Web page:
The “Red Hot Chili Peppers” performed in Tel Aviv on Monday night, a decade after they canceled their show due to security issues. It was the group’s first visit to Israel, and to make the most of it, the members went to the Western Wall in Jerusalem straight from the airport. The band talked about Hillel Slovak, one of their founding members, who died from a drug overdose in the early 1990s.
“Hillel Slovak forever!” band leader Anthony Kiedis shouted on stage, adding, “I must say, Hillel had his own brand of Israeli funk, pretty sure he invented it. That Israeli funkinstein.” Guitarist Flea added, “He went out to a trip in Israel, and he came back and he was so lit up and so excited and so full of love, and to come here today and think of him it’s truly a dream.” The band dedicated the song “Other Side” to the city of Haifa, where Slovak was born.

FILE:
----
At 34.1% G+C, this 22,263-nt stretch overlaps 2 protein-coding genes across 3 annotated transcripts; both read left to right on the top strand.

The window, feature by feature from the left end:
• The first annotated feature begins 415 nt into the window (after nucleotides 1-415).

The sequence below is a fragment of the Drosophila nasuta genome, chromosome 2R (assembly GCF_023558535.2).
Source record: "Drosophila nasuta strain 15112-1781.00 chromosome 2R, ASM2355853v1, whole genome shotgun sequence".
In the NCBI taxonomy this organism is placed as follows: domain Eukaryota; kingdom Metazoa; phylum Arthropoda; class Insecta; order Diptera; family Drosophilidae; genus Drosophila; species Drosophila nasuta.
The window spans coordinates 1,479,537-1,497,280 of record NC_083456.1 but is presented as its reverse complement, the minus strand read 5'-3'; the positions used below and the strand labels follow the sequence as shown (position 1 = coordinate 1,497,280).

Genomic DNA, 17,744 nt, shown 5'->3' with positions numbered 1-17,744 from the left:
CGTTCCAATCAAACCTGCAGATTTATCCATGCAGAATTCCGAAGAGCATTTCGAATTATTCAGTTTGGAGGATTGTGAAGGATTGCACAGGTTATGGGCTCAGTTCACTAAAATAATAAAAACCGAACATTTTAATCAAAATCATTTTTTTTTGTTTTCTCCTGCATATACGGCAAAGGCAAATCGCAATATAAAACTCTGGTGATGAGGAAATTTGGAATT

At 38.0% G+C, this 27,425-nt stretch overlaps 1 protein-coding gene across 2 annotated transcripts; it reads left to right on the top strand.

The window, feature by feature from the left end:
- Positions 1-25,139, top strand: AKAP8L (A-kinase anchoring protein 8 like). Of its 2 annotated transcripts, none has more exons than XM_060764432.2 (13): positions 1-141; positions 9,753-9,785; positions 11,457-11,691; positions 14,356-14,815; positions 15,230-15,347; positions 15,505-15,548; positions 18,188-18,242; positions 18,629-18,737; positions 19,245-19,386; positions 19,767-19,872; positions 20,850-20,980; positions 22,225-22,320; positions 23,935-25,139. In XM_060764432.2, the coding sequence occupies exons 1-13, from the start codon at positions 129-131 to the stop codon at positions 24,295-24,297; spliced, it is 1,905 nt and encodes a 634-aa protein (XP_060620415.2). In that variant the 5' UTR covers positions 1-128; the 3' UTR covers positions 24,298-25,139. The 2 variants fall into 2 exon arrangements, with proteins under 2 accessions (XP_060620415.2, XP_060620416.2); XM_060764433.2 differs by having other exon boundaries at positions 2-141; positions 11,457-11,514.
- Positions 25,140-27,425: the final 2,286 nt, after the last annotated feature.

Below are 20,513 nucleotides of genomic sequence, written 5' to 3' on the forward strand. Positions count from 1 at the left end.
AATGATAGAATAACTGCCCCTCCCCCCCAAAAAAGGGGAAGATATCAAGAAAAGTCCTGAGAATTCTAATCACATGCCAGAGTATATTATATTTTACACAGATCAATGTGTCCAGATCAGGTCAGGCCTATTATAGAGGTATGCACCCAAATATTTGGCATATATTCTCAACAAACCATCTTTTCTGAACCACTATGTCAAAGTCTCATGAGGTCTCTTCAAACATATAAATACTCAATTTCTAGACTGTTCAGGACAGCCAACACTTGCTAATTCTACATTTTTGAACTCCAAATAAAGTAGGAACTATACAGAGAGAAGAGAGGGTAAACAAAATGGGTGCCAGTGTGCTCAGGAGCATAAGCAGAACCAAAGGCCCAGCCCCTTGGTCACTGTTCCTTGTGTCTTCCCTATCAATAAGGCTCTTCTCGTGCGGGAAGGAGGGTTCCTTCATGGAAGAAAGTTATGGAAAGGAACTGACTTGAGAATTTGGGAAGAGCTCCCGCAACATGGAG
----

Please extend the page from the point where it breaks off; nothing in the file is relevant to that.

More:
Slovak is not the only Jewish connection of the Peppers. Current guitarist Josh Klinghoffer is Jewish, and is related to Leon Klinghoffer, the elderly man in a wheelchair who was murdered by terrorists aboard the Achille Lauro in 1985.
Pro-Palestinian groups in Lebanon, where the band performed just a few nights before, were outraged about the Peppers’ decision to perform in Israel, and even threatened the opening acts in Beirut to not perform, causing one of the bands to cancel. Peppers’ drummer Chad Smith tweeted earlier this week: “In any city of any country we play … Our sole purpose is to uplift people thru our music. Nothing more. Nothing less … that’s it.”
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